Re: worth a farthing
For a more recent example, take a look at the Zimbabwe Dollar. Apparently you'll currently need 35 quadrillion Zimbabwean dollars to get you 1 US$.
1328 posts • joined 12 Apr 2007
The moment she realised people could see her hairy parahybana.
She should have used robots.txt, if she doesn't like webcrawlers.
> Apple doesn't push ads
Apple's new content blocking tech is a gun pointed directly at Google. Meanwhile, Google are busy shooting themselves in the foot by doing nothing to prevent malvertising pushed over their infrastructure.
> No, because like with the ISPs as long as they're not acting in any kind of gatekeeping capacity
And yet they (Apple) are acting as a gatekeeper for the apps, and are reaping the profits from having a more trusted platform. If they did the same for ads they would increase that trust and thereby increase their profits.
> But that will take, labor, and most importantly money. Try getting this plan past the accountants...
But the same argument can be made for vetting the apps. Having apps that can be trusted not to contain malware is a good sales argument for the platform. Same for the ads.
Developers pay Apple for vetting for entry to the App Store. Same for the ads. (Or it will be, if content blocking makes iAds the only show in town.)
Maybe that's what we'll get from Apple after their content blocking tech comes into play. Maybe the iAds that they (presumably) won't block will be better vetted than the malvertisiing that Google currently let through.
There's hope for this, since the iOS apps are certainly better vetted than Android ones.
Google et al certainly need to get their houses in order on this. They could get away with it while no-one else is doing it better, but that time is running out. Thankfully.
I mean, why hasn't the UK's National Health Service website ever spoken up against the three years of massacres that occur in Syria?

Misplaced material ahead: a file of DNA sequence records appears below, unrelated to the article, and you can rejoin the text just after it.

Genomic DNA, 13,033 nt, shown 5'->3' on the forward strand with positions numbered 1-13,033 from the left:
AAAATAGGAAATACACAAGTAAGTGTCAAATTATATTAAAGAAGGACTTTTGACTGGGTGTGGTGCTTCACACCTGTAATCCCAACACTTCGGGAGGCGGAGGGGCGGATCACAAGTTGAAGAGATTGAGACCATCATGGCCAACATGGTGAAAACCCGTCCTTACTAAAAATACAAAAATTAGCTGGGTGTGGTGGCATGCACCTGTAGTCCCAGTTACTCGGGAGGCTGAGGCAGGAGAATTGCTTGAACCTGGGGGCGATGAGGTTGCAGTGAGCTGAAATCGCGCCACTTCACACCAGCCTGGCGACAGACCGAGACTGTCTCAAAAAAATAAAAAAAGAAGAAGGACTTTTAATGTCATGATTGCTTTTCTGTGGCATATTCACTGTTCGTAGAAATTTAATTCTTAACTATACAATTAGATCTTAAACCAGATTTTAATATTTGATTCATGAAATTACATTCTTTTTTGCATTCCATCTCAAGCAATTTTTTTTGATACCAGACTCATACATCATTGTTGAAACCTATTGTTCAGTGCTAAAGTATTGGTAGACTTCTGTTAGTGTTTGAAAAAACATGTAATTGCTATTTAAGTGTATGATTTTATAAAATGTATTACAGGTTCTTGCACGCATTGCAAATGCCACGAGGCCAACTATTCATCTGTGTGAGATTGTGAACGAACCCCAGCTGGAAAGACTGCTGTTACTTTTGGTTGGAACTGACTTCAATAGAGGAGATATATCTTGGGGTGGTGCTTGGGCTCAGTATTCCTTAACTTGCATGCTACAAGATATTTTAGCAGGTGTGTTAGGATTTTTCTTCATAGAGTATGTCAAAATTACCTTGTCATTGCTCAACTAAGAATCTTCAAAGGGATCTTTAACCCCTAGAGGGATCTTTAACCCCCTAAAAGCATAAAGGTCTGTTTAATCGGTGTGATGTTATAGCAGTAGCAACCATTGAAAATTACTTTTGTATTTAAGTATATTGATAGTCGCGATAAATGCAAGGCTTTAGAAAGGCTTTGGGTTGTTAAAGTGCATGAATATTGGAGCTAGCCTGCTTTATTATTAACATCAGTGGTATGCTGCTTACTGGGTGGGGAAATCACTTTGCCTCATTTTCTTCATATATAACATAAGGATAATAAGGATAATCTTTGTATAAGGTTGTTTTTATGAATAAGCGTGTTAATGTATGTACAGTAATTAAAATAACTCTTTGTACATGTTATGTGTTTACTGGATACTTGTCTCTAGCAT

I don't recall seeing anything on the Marks and Spencers website about it either.
Or on the Chessington World of Adventures website.
They're obviously all complicit in the World's conspiracy of silence.
Hack 'em all, I say!
Is it not unreasonable for somebody to expect a "full delete" to be exactly that? Including from whatever contact list your telesales uses?
Maybe the telesales are using the telephone directory. Should they delete you from that too?
More likely they are buying a leads database from some other 3rd party. Practically speaking, if they are to avoid pestering you in the future, they are going to need to keep a record of you to remember to do so.
"affordable prosthetics for all”?
Hmm. Why does he think we will all need prosthetics? What's he planning?
I'd vote for anyone promising to keep all football off TV.
> Look up Zoela
You'll have more luck with "Zoella". But otherwise you're right. She's a UK-based vlogger with a big influence in the buying (or nagging) decisions of many teenies. We in the UK can only hope to keep UK-based vloggers honest. The Rest of the World must try and tame their own vloggers.
I suppose if Ms Sugg doesn't like being required to be honest and open about who she's shilling for, she can always relocate to somewhere where they care less. I'm sure she has enough dosh to allow her to do so.
> "With all the extra publicity, Ashley Madison is only going to be getting more users," Mikko Hypponen, CRO of F-Secure commented.
Sorry, but I must question Mr Hypponen's thinking skills.